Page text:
This essay was originally published on The Academic Activist Vegan on February 13, 2013.

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Is Nudity a Prerequisite for Vegan Women’s Strength?

Pamela-Anderson

 

On International Women’s Day, PETA reaffirmed in a March, 2013 blog post (since deleted) that strong women in the Nonhuman Animal rights movement are those who pose naked and sexualized for the presumed male audience. According to PETA:

“The following brazen beauties used their most valuable asset—their minds [emphasis mine]—to speak up for the oppressed […]”

Wendy Williams poses nude for PETA advert

Pamela Anderson models for 'Save the Seals' PETA campaign
Actual images provided by PETA

PETA chose these images as representations of women using “their minds” to speak up for the oppressed. I see instead women who are using their bodies to speak to the oppressors. It’s “Girl power!” PETA exclaims.

Pornifying women (and referring to them as girls) is problematic in of itself, but it becomes especially quizzical when this is done in the name of feminism. In an interview with Bitch Media, a PETA representative not only defends this type of activism as feminist, but insists that those women who criticize it (like those associated with Bitch Media, one of the oldest grassroots feminist organizations in the US) are engaging sexism. After all, women who are sexually liberated are embodying the true feminist spirit, and women who shame that must be conservative, anti-woman prudes.

Of course, I reject that logic completely. PETA’s “feminism” is a corporate corruption of radical social claimsmaking. By slapping feminist rhetoric over the status quo of patriarchal sexual exploitation it, brands itself as cool, hip, and with it while it continues to profit from an unequal system that requires gender inequality. Bitch co-founder Andi Zeisler explores this trend in her 2016 release, We Were Feminists Once: From Riot Grrrl to Cover Girl, the Buying and Selling of a Political Movement. A decade prior, Ariel Levy examined the corporatization of feminism as well, emphasizing the dangers of rebranding sexism as “empowerment” in Female Chauvinist Pigs: Women and the Rise of Raunch Culture.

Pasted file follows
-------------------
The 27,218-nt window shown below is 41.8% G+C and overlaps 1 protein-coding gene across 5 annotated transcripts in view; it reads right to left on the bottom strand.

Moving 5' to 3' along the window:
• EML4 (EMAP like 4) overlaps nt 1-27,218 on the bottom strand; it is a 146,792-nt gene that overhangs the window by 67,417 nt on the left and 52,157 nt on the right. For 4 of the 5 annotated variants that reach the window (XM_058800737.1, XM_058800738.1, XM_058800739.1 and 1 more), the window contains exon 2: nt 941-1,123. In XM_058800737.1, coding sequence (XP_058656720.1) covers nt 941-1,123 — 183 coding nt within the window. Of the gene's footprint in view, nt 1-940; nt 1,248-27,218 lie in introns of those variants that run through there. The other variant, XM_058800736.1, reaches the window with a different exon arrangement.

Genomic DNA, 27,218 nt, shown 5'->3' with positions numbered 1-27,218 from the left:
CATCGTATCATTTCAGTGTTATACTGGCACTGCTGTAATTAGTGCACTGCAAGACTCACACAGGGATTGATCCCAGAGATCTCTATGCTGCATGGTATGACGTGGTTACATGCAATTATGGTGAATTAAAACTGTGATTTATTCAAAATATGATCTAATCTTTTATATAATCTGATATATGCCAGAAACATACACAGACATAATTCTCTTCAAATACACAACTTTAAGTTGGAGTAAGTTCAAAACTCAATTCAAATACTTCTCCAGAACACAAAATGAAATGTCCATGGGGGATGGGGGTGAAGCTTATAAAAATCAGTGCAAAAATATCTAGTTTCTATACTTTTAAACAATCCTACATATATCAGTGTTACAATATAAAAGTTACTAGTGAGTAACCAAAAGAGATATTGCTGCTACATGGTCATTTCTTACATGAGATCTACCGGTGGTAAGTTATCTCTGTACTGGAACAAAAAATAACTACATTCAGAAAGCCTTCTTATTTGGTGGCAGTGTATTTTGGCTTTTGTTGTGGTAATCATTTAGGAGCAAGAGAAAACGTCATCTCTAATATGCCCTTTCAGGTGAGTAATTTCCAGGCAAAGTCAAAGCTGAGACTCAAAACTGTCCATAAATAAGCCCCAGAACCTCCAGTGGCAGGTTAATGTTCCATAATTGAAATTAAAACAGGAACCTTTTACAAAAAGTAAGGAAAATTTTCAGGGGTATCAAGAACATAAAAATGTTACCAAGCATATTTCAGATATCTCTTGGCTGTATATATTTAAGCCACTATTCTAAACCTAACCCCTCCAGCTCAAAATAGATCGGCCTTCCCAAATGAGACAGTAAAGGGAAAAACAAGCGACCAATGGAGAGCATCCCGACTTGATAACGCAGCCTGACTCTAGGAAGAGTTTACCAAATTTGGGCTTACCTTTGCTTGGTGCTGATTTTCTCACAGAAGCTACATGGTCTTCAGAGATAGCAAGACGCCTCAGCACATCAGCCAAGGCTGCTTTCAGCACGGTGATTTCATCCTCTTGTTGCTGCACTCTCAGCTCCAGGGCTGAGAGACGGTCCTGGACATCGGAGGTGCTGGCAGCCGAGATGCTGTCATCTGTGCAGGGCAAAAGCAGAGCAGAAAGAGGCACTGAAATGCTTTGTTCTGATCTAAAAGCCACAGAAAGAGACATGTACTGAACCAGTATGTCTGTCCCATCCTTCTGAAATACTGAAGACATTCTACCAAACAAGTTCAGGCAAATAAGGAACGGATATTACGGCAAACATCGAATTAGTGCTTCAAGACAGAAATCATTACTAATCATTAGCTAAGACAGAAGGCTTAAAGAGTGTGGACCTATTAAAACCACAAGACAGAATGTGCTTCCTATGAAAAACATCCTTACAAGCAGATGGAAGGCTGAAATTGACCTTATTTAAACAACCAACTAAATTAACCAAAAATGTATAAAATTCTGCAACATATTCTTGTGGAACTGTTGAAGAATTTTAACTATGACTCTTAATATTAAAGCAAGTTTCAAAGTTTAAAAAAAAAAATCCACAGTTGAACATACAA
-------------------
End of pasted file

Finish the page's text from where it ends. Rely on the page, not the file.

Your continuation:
In any case, it’s a real stretch to position PETA’s pornographic objects as female subjects using “their minds” for other animals. In fact, women seem to be actively discouraged from doing so in the Nonhuman Animal rights movement, even vilified or harassed if they dare to voice an educated opinion. Pornifying women in activist spaces only reinforces this sexist culture and must be challenged. This isn’t strength. To the contrary, it is the movement’s greatest weakness.

 

Cover for "A Rational Approach to Animal Rights." Shows a smiling piglet being held up by human hands.

 

Readers can learn more about the Nonhuman Animal rights industrial complex and how it capitalizes on gender inequality in my 2016 publication, A Rational Approach to Animal Rights.


A version of this essay was originally published on The Academic Activist Vegan on March 8, 2013.

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PETA & Papa John’s Team Up Against Animals

 

Cow Horns